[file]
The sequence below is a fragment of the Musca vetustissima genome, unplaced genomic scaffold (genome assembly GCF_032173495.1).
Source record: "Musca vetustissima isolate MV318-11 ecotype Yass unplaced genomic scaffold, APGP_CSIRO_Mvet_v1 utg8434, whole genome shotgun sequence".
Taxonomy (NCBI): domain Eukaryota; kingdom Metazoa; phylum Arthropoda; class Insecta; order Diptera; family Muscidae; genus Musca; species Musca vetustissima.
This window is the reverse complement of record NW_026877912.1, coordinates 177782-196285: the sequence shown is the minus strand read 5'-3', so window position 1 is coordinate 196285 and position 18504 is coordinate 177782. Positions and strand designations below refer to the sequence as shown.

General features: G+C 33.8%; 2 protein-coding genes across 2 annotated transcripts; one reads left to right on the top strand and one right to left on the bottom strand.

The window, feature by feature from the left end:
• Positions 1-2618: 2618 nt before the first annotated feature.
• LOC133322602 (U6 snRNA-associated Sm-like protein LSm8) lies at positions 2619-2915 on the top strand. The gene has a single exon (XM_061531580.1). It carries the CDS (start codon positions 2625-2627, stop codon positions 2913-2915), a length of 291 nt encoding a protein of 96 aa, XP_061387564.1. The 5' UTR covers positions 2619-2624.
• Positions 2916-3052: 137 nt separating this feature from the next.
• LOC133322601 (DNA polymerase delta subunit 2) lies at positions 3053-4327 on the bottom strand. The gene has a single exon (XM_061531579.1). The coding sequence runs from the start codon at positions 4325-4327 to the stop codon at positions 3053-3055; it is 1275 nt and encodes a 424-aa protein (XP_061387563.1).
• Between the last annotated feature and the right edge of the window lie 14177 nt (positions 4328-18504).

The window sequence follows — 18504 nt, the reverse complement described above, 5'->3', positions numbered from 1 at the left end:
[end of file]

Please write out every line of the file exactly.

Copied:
The sequence below is a fragment of the Musca vetustissima genome, unplaced genomic scaffold (genome assembly GCF_032173495.1).
Source record: "Musca vetustissima isolate MV318-11 ecotype Yass unplaced genomic scaffold, APGP_CSIRO_Mvet_v1 utg8434, whole genome shotgun sequence".
Taxonomy (NCBI): domain Eukaryota; kingdom Metazoa; phylum Arthropoda; class Insecta; order Diptera; family Muscidae; genus Musca; species Musca vetustissima.
This window is the reverse complement of record NW_026877912.1, coordinates 177782-196285: the sequence shown is the minus strand read 5'-3', so window position 1 is coordinate 196285 and position 18504 is coordinate 177782. Positions and strand designations below refer to the sequence as shown.

General features: G+C 33.8%; 2 protein-coding genes across 2 annotated transcripts; one reads left to right on the top strand and one right to left on the bottom strand.

The window, feature by feature from the left end:
• Positions 1-2618: 2618 nt before the first annotated feature.
• LOC133322602 (U6 snRNA-associated Sm-like protein LSm8) lies at positions 2619-2915 on the top strand. The gene has a single exon (XM_061531580.1). It carries the CDS (start codon positions 2625-2627, stop codon positions 2913-2915), a length of 291 nt encoding a protein of 96 aa, XP_061387564.1. The 5' UTR covers positions 2619-2624.
• Positions 2916-3052: 137 nt separating this feature from the next.
• LOC133322601 (DNA polymerase delta subunit 2) lies at positions 3053-4327 on the bottom strand. The gene has a single exon (XM_061531579.1). The coding sequence runs from the start codon at positions 4325-4327 to the stop codon at positions 3053-3055; it is 1275 nt and encodes a 424-aa protein (XP_061387563.1).
• Between the last annotated feature and the right edge of the window lie 14177 nt (positions 4328-18504).

The window sequence follows — 18504 nt, the reverse complement described above, 5'->3', positions numbered from 1 at the left end: